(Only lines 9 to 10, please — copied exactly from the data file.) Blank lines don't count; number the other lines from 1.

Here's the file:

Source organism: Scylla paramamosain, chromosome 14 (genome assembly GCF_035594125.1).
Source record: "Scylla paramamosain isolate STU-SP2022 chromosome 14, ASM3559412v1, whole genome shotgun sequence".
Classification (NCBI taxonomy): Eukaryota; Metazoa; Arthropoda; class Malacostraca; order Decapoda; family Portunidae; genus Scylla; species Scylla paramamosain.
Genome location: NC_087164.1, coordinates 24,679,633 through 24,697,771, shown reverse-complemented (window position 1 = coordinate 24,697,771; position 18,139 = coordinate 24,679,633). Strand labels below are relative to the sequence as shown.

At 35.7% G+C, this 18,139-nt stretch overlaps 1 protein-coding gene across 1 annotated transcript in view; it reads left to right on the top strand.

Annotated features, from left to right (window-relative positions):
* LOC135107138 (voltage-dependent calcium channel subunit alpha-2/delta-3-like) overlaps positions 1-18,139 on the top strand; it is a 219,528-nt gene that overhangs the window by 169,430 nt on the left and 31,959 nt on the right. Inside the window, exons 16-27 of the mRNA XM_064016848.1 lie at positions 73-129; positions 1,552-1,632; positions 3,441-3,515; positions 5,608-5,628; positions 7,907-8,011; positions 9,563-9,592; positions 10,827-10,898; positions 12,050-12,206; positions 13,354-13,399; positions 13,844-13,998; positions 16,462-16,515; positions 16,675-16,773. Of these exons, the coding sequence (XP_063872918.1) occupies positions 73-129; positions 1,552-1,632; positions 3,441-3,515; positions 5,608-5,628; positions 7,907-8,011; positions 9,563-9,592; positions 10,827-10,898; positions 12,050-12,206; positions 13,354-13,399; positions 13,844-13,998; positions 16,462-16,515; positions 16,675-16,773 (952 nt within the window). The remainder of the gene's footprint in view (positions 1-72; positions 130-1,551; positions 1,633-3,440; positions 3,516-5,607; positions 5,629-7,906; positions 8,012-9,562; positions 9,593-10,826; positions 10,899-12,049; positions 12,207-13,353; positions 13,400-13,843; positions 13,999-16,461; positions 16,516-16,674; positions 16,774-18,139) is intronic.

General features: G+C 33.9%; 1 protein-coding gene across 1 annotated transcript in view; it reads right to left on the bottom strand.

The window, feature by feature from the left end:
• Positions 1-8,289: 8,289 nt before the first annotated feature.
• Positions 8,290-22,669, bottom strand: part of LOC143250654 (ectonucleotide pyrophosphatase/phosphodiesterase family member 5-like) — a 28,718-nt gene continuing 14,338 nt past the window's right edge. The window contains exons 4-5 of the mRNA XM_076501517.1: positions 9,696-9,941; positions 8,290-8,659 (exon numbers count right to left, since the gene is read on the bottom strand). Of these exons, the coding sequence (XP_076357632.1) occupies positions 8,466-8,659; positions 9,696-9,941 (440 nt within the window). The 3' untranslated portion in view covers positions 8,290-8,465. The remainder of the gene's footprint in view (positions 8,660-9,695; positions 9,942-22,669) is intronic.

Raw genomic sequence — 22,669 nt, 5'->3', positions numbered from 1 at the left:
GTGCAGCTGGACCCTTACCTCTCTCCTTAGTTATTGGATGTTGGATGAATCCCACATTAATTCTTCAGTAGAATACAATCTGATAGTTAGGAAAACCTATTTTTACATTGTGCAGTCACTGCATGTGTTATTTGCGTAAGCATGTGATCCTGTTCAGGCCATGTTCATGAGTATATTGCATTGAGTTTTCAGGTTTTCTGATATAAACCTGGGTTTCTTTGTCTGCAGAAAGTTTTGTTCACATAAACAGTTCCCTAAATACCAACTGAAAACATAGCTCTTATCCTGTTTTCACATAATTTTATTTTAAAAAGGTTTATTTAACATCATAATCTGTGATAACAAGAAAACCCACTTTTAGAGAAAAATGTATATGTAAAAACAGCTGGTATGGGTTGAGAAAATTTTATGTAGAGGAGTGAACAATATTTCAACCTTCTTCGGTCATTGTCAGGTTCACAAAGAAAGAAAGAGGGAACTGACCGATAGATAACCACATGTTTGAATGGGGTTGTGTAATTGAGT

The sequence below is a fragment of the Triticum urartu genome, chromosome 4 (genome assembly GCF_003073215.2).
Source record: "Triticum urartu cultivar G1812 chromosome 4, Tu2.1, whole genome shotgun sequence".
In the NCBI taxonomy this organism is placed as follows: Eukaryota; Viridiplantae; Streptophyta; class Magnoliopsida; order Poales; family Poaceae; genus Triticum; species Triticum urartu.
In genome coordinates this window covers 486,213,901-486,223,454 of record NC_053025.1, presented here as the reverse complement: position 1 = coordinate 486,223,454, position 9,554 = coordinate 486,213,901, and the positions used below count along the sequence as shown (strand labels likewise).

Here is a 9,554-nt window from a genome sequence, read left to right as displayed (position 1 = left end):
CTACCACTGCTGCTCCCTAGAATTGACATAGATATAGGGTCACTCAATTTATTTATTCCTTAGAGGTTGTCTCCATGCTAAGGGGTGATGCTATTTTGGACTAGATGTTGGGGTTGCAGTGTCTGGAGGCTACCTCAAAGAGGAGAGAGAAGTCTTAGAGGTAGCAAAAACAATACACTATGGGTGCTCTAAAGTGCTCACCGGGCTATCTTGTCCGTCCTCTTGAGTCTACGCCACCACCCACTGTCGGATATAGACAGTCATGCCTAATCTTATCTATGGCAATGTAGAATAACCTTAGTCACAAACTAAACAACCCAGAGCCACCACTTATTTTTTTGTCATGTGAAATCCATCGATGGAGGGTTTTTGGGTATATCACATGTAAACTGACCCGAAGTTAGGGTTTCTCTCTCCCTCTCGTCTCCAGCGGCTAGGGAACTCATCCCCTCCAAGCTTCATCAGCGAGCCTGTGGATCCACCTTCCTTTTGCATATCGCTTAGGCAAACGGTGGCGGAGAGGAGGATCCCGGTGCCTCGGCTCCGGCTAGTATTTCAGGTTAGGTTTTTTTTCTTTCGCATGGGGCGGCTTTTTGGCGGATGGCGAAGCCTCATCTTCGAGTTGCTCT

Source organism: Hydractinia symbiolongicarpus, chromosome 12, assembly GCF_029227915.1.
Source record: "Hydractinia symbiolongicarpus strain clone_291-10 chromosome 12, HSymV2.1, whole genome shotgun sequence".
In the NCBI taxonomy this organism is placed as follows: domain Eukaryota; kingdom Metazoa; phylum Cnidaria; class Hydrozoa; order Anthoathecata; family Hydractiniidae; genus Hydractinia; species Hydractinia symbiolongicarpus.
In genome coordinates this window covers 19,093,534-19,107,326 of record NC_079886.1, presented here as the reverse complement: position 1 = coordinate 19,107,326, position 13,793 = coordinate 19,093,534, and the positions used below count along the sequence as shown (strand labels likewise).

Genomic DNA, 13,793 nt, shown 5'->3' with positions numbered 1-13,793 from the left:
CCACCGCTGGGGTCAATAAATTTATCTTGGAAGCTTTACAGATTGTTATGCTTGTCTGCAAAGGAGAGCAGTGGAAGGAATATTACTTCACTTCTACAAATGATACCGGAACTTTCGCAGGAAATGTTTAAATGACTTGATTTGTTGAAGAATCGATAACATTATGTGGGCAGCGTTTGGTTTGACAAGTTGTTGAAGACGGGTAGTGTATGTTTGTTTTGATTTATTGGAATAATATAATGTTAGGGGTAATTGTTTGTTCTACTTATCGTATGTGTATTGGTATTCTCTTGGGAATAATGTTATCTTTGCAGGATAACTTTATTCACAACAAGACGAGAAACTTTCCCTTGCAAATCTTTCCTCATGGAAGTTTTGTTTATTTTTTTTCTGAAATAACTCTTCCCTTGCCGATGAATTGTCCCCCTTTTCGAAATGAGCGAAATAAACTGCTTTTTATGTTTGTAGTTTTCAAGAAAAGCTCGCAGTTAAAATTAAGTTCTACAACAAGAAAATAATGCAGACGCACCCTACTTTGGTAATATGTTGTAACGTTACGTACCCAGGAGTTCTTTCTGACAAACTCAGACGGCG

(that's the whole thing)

The window, feature by feature from the left end:
• Positions 1-8,289: 8,289 nt before the first annotated feature.